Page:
"It's as if a great bird lives inside the stone of our days and since no sculptor can free it, it has to wait for the elements to wear us down, till it is free to fly." Mark Nepo

Sunday, May 8, 2011

I Remember

Balsamroot
I remember the first time my daughter called me Mom. I remember my surprise at her decision to give me the title because she’d called another woman Mom for the twenty-four years before we met. I remember the thrill of hearing that dormant part of my identity named by the one person I was told I’d never meet. I remember responding to her “Hi Mom” with “Hello my daughter."

I remember our first hug, how each filled the curves of the other like they had never been filled before. I remember the strength and conviction of her embrace, no hesitation or reserve. I remember hugging her back, absorbing the warmth from every contact point, and telling myself to feel and remember. I remember her kissing me on the mouth, and her laughter as she explained that she’d waited her whole life for that hug and kiss. I remember our pulling apart to study each other and then falling into another, longer embrace.

 I remember we didn’t disconnect physically—that some part of us was always touching except when we were in the bathroom­­­—during the twenty-four hours of our first contact.

I remember the Red Robin parking lot in which we stood, surrounded by the ocean rush of freeway traffic and the tantalizing smell of cooked meat. I remember the heat of the May morning sun on my head and the remnant chill of the previous night on my sandal-exposed toes. I remember the tremor in my knees that worked its way up through my heart and into my voice, a vulnerability I so didn’t want her to see.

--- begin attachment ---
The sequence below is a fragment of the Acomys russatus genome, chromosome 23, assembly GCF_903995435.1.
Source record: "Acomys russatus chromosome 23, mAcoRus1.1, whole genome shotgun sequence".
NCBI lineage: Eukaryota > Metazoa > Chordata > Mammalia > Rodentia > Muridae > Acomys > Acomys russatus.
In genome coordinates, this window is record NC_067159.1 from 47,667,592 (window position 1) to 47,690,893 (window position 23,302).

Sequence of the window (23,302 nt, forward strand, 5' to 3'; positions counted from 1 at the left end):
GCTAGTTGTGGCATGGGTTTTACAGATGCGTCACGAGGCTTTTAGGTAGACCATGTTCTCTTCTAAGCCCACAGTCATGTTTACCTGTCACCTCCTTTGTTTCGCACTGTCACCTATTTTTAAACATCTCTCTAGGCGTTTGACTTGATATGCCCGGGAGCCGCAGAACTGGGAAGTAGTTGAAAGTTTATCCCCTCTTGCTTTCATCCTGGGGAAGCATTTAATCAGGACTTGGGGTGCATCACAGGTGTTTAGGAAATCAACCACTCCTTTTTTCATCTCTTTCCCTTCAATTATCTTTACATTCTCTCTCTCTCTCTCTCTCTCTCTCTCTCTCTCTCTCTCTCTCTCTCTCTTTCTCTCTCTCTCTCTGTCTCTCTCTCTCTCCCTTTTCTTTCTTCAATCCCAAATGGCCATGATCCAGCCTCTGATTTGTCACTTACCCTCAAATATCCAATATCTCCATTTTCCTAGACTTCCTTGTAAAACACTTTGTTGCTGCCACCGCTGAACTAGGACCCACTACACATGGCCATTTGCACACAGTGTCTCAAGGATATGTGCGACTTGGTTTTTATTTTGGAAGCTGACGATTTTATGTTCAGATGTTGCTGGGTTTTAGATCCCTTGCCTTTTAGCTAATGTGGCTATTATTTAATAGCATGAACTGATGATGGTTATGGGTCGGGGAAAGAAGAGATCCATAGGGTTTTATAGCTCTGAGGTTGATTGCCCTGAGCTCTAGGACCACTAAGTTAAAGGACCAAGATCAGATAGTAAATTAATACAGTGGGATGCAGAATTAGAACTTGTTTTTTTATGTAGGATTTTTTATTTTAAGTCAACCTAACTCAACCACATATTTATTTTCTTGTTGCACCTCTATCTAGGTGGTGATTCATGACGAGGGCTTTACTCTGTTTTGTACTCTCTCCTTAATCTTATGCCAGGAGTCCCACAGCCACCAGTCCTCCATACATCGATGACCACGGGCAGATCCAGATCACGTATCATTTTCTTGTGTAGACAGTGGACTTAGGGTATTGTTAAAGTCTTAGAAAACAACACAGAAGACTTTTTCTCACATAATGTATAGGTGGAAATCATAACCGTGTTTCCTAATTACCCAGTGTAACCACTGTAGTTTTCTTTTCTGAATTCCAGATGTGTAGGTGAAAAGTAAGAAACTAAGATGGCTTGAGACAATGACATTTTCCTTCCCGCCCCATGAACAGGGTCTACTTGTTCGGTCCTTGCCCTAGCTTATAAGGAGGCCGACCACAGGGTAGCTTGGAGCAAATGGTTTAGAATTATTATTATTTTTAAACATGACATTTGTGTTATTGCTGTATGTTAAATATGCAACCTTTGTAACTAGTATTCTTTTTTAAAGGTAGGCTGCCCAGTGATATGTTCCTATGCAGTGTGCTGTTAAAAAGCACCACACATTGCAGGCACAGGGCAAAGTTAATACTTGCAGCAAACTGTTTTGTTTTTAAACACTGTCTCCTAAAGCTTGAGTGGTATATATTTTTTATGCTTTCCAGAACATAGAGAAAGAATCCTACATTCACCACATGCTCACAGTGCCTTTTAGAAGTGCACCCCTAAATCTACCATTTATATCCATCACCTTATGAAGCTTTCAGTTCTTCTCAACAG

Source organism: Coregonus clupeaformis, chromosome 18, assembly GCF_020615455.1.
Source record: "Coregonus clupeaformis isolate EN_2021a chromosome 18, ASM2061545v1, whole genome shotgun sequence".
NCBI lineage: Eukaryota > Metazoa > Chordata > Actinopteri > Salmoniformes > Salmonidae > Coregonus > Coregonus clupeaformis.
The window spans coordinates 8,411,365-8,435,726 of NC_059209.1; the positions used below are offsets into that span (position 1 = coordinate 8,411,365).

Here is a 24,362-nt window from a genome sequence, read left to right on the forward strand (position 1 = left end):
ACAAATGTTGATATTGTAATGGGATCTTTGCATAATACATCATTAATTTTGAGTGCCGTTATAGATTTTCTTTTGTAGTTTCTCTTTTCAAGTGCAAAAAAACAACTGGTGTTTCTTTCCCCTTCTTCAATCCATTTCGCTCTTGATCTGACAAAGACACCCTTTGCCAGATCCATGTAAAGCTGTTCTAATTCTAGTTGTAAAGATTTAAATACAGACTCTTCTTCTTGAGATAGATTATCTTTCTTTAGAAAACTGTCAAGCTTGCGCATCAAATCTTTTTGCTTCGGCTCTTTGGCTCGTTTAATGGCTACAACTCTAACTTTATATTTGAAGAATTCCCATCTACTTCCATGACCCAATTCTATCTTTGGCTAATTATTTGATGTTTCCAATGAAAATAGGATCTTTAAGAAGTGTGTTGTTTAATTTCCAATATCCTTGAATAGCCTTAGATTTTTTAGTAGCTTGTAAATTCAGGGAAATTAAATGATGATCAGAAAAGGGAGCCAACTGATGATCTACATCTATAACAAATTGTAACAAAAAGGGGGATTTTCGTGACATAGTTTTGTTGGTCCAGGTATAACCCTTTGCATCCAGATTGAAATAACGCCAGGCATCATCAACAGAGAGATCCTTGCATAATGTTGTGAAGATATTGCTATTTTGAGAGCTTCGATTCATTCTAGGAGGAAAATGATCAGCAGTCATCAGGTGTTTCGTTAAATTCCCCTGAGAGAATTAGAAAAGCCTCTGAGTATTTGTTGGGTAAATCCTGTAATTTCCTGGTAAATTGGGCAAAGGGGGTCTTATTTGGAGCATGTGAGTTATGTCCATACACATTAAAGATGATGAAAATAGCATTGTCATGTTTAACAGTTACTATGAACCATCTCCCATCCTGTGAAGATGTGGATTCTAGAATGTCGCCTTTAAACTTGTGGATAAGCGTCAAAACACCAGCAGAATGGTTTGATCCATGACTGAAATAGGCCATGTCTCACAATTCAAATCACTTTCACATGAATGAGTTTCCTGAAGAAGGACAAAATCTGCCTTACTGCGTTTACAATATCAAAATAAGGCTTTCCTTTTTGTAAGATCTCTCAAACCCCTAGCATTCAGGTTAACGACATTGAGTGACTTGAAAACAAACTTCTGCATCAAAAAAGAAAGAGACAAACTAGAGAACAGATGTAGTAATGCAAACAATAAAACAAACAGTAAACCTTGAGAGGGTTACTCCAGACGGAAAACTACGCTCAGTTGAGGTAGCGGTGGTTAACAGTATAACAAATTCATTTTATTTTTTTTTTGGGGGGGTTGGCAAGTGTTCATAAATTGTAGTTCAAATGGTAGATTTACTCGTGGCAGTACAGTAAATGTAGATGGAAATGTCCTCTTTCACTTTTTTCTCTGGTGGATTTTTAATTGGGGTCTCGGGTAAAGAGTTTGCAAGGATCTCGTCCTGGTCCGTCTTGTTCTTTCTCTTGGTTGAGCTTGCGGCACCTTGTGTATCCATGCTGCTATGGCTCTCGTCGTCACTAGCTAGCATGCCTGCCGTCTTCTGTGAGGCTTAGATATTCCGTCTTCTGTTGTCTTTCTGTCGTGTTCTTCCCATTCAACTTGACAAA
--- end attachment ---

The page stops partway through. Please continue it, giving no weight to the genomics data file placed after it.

I remember searching her beaming face for evidence of my own. I remember recognizing my wide smile, the Cherokee curve of my cheekbones. I remember delighted surprise that our chin-length pageboys were so similar. I remember wondering (and not asking until much later) why she straightened her hair. I remember marveling at her velvety Afro halo, her father’s legacy, in the childhood pictures she had sent me in the weeks before. I remember sparkling cola eyes and soft fawn skin.

 I remember thinking there was something undefinable about her that reminded me of my own mother, and wishing that weren’t so.

I remember the musical meadowlark pitch of her voice. I remember her laughter, a summer creek over rounded stones. I remember she laughed often. I remember laughing at funny stories from her childhood that made me want to weep for all I’d missed of her.

I remember walking into the restaurant holding hands like elementary school girlfriends. I remember wondering if anyone noticed us and somehow knew what a miracle was occurring right before their eyes. I remember the waitress telling us as she refilled our iced teas how nice it was to see a mother and daughter enjoying each other’s company so much. I remember asking how she knew we were related. I remember her saying we looked so much alike. I remember the thrill of pride I felt and my daughter’s delighted smile. I remember telling the startled waitress our story, needing someone to be witness. I remember asking her to take our picture. I remember posing next to my daughter, arms entwined, heads leaned together, her musky perfume blended with my floral.

I remember our remaining time that day as a carousel spin of shopping, walking and driving to the constant calliope song of our words and laughter.

I remember our room in the Motel 6 where we started the night each in our own double bed. I remember her little girl voice asking across the darkness if I’d mind if she cuddled with me for a while. I remember waking frequently during the long night, feeling her in my arms, marveling at the fact that after twenty-four years of waiting, I had finally soothed my daughter to sleep. I remember opening my eyes to her sweet face studying mine, her smile a mirror reflecting my joy, her greeting: “Good Morning, Mom. I love you.”

Written in response to the follow-up prompt to "I can't remember" for Lisa's class (and for #1Nana).

Photo by Walt, taken at Catherine Creek.

28 comments:

Wanda said...

Oh, wow. This leaves me breathless.

Barb said...

Memories like these are sustaining. I'm so glad you had the chance to meet and connect, Deb. I will say to you what she can't: "Happy Mothers Day"

kario said...

Love.
Just love.

Wanda..... said...

Celebrate your memories, Deb...very touching posts.

DJan said...

Perfectly told, beautifully written, and breathtaking. Thank you for sharing this...

#1Nana said...

Perfect! I can't imagine the roller coaster of emotions, but your writing gave me a glimpse.